On a day of fickle weather and bitter ironies, Ishan Kishan’s knock was an ode to poetic justice as he made hay when the sun shone little.
After India’s vaunted top-order was blown away by a routine Pakistani pace bowling masterclass and the middle-order’s underbelly exposed inside the first 15 overs, Kishan, batting for the first time as low as No. 5, had his task cut out.
It is not often that a batter coming off three consecutive half-centuries and the fastest double-hundred a few months ago is subjected to the scrutiny Kishan was faced with. And yet, here he was, filling in for KL Rahul, batting for his place, with a world-class pace trio breathing down his neck.
Kishan in the middle-order had been written off by most as a déjà vu disaster. And the 25-year-old had already witnessed from the dugout what seemed like a grim highlights reel unfolding.
Shaheen Afridi had just swung one in late to breach Rohit Sharma’s defence after the first rain break. Virat Kohli was castled trying to carve late off the left-armer’s following over. And just when Shreyas Iyer seemed to resuscitate India with a couple of crisp boundaries, Haris Rauf dug deep into his back pages, pitched it short and the batter pulled straight into the hands of midwicket.
Kishan’s defence against the moving ball has been his kryptonite and most would have believed this was a disaster waiting to happen as he walked out.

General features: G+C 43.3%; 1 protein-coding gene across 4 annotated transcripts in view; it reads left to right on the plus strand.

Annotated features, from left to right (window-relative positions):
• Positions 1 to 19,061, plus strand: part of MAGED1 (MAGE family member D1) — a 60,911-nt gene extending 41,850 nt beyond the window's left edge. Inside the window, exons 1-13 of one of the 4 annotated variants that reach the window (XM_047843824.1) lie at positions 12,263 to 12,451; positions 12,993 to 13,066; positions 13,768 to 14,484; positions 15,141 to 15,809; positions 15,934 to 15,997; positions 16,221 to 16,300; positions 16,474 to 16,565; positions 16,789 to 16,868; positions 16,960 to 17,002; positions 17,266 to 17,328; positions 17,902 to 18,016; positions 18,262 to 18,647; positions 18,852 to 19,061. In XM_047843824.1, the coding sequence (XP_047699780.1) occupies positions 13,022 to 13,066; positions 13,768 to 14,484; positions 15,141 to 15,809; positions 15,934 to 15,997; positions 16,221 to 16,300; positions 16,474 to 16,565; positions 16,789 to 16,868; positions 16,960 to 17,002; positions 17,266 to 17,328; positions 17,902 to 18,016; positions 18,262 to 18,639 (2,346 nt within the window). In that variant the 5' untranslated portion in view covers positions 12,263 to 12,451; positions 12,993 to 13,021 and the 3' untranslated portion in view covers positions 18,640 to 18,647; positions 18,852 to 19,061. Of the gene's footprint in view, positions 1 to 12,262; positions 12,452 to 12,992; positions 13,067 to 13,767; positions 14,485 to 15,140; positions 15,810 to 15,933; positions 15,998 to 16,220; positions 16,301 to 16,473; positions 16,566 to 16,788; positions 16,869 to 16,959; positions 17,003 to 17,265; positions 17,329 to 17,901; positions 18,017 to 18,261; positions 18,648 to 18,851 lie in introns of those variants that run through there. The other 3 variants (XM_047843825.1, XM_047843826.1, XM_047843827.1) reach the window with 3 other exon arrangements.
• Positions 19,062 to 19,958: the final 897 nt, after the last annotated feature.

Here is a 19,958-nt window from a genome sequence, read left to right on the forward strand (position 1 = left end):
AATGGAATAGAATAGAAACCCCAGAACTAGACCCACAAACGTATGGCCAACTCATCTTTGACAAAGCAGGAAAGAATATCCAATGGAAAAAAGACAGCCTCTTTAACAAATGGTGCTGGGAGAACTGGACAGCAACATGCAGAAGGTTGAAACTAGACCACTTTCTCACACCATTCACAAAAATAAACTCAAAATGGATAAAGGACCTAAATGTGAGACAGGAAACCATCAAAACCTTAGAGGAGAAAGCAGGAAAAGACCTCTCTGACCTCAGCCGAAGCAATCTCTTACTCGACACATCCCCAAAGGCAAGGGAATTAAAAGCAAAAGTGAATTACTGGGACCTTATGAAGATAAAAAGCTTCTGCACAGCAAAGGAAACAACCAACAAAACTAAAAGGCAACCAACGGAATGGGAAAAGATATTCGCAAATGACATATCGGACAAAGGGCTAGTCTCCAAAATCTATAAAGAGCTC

It wasn’t going to be smooth sailing by any means, or the perfect redemption arc, and Shubman Gill’s 21-ball ordeal for six runs at that moment pointed as much.
Naseem Shah tested Kishan by bringing the ball back into him and even managed to induce an inside edge off a rank full toss. But fate sometimes smiles upon the embattled and the heavens opened for the second time in less than 12 overs.
After the rain break, Kishan uppercut a Haris Rauf bouncer over third-man for six. The Indian section of the crowd found its voice, but as has always been the case with Kishan, success came tempered with suspicion, of temperament, approach and all the commotion about the match situation.
But bookended by this six and his second, and last, in the 33rd over off Mohammad Nawaz, Kishan played a coming-of-age innings. He found his feet by duly dispatching two full tosses to the boundary in leg-spinner Shadab Khan’s first over. He was beaten by the odd delivery that spun into him from the left-arm angle of Nawaz and didn’t shirk from playing some quiet overs.
But when there was width or length on offer, he kept the scoreboard ticking and reached his fifty off 54 balls. It helped that he had an enforcer against spin in Hardik Pandya at the other end and that both Shadab and Nawaz’s skillsets worked in the left-hander’s favour.
Their 138-run partnership blossomed in the 19 overs of spin that they faced together. When Rauf came back for his second spell, Kishan seemed to be struggling with cramps and fell foul of a pull shot – his most productive on any other day.
Such was the spectre of irony on the day that it didn’t evade Kishan even in his departure. And it clung on to the atmosphere late into the night, as Pakistan’s chase could never get underway even though the rain never came pelting down. And probably, it lives on. Kishan remains a stopgap in the middle-order, a reserve wicketkeeper and backup opener after playing, arguably, the innings of his life.
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